John Florio (1553?-1625), after serving as tutor in modern languages to the son of the Bishop of Durham, entered the Southampton circle in London. The passage printed below, though admittedly tendentious, is illuminatingly alien in its bias.
From Florios Second Frutes (1591), The Epistle Dedicatorie, sigs. A3-A3v:
The maiden-head of my industrie I yeelded to a noble Mecenas (renoumed Lecester) the honour of England, whom though like Hector euery miscreant Mirmidon dare strik being dead, yet sing Homer or Virgil, write frend or foe, of Troy, or Troyes issue, that Hector must have his desert, the General of his Prince, the Paragon of his Peeres, the watchman of our peace,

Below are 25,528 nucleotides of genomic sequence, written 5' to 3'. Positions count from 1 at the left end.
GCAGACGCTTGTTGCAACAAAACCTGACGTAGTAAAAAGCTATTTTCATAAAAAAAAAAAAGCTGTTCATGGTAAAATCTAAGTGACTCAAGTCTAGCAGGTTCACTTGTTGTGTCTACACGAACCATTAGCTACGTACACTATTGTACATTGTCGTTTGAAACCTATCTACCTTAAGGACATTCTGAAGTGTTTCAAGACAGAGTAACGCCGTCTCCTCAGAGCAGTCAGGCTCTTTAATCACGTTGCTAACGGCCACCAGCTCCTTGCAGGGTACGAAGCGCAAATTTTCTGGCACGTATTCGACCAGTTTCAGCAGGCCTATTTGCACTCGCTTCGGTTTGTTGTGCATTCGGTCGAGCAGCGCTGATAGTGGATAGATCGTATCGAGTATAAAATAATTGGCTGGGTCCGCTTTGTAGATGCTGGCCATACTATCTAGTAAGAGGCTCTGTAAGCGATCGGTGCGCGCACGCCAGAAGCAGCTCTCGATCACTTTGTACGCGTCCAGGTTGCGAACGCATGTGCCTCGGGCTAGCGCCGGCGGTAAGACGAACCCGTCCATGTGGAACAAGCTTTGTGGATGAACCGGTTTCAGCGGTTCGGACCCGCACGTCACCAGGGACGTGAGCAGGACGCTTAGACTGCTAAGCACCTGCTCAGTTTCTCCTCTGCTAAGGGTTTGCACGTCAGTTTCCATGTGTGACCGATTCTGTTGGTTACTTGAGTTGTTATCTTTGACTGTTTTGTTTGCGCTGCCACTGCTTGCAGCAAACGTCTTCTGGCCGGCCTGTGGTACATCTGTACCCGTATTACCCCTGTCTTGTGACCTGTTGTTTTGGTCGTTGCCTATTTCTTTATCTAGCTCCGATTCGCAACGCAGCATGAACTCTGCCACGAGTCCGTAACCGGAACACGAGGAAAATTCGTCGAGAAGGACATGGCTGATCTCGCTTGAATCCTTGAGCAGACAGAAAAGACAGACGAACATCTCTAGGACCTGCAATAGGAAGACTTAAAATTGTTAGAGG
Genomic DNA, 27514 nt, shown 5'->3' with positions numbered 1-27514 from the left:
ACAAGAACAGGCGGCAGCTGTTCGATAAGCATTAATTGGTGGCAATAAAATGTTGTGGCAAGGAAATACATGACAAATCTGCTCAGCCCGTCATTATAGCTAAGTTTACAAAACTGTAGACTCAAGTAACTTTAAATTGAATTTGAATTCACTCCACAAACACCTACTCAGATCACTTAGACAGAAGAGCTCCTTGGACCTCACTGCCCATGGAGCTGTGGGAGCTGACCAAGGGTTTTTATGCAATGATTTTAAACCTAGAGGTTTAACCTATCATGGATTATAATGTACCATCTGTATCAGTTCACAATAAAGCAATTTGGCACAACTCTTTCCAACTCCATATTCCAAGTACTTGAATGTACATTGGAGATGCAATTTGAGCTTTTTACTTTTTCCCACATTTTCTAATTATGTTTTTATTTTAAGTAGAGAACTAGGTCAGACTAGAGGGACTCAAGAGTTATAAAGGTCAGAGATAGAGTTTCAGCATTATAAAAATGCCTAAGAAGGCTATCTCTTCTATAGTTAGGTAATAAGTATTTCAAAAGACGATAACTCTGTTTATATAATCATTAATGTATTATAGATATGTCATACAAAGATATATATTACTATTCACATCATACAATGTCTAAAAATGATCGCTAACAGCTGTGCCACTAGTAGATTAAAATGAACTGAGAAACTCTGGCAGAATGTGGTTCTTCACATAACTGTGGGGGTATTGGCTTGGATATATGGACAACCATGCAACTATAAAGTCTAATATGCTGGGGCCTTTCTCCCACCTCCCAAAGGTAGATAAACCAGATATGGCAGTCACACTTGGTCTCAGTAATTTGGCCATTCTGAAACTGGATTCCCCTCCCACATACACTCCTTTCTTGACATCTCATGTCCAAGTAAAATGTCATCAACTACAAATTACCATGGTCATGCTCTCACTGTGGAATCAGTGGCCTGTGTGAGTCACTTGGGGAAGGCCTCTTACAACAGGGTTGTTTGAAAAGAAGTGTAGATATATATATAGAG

Non so se migliorDuce o Caualliero. [Triumphus Fame i. 99]
as Petrarke hath in his triumph of fame; and to conclude, the supporter of his friends, the terror of his foes, the Britton Patron of the Muses.
Dardanias light, and Troyans faithfulst hope. [cf. Aeneid VI. 875-7]
But nor I, nor this place may halfe suffice for his praise, which the sweetest singer of all our westerne shepheards hath so exquisitely depainted, that as Achilles by Alexander was counted happy for hauing such a rare emblazoner of his magnanimitie, as the Meonian Poete; so I account him thrice-fortunate in hauing such a herauld of his vertues as Spenser; Curteous Lord, Curteous Spenser, I knowe not which hath perchast more fame, either he in deseruing so well of so famous a scholler, or so famour a scholler in being so thankfull without hope of requitall to so famous a Lord.